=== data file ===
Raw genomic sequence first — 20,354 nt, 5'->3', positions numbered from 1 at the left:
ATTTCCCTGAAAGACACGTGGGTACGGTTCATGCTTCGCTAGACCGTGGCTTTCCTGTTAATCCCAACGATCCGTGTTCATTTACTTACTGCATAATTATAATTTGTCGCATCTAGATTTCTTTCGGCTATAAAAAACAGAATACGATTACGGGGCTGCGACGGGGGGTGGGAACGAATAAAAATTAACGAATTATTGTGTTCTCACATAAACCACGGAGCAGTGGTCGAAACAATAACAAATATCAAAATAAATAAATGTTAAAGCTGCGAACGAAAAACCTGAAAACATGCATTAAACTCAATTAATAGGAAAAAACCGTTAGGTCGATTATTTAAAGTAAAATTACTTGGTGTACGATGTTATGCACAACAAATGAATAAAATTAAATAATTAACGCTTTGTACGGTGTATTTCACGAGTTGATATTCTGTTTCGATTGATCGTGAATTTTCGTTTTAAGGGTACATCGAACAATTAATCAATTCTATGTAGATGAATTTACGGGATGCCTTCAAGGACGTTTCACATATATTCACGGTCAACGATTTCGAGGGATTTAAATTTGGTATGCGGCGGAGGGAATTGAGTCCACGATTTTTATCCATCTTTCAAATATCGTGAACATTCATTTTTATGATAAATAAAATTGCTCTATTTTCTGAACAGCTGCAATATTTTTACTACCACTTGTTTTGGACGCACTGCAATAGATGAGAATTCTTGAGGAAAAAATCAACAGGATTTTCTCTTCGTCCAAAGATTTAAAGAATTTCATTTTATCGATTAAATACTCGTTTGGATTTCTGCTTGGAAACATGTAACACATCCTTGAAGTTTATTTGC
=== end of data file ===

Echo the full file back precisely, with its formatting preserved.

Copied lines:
Raw genomic sequence first — 20,354 nt, 5'->3', positions numbered from 1 at the left:
ATTTCCCTGAAAGACACGTGGGTACGGTTCATGCTTCGCTAGACCGTGGCTTTCCTGTTAATCCCAACGATCCGTGTTCATTTACTTACTGCATAATTATAATTTGTCGCATCTAGATTTCTTTCGGCTATAAAAAACAGAATACGATTACGGGGCTGCGACGGGGGGTGGGAACGAATAAAAATTAACGAATTATTGTGTTCTCACATAAACCACGGAGCAGTGGTCGAAACAATAACAAATATCAAAATAAATAAATGTTAAAGCTGCGAACGAAAAACCTGAAAACATGCATTAAACTCAATTAATAGGAAAAAACCGTTAGGTCGATTATTTAAAGTAAAATTACTTGGTGTACGATGTTATGCACAACAAATGAATAAAATTAAATAATTAACGCTTTGTACGGTGTATTTCACGAGTTGATATTCTGTTTCGATTGATCGTGAATTTTCGTTTTAAGGGTACATCGAACAATTAATCAATTCTATGTAGATGAATTTACGGGATGCCTTCAAGGACGTTTCACATATATTCACGGTCAACGATTTCGAGGGATTTAAATTTGGTATGCGGCGGAGGGAATTGAGTCCACGATTTTTATCCATCTTTCAAATATCGTGAACATTCATTTTTATGATAAATAAAATTGCTCTATTTTCTGAACAGCTGCAATATTTTTACTACCACTTGTTTTGGACGCACTGCAATAGATGAGAATTCTTGAGGAAAAAATCAACAGGATTTTCTCTTCGTCCAAAGATTTAAAGAATTTCATTTTATCGATTAAATACTCGTTTGGATTTCTGCTTGGAAACATGTAACACATCCTTGAAGTTTATTTGC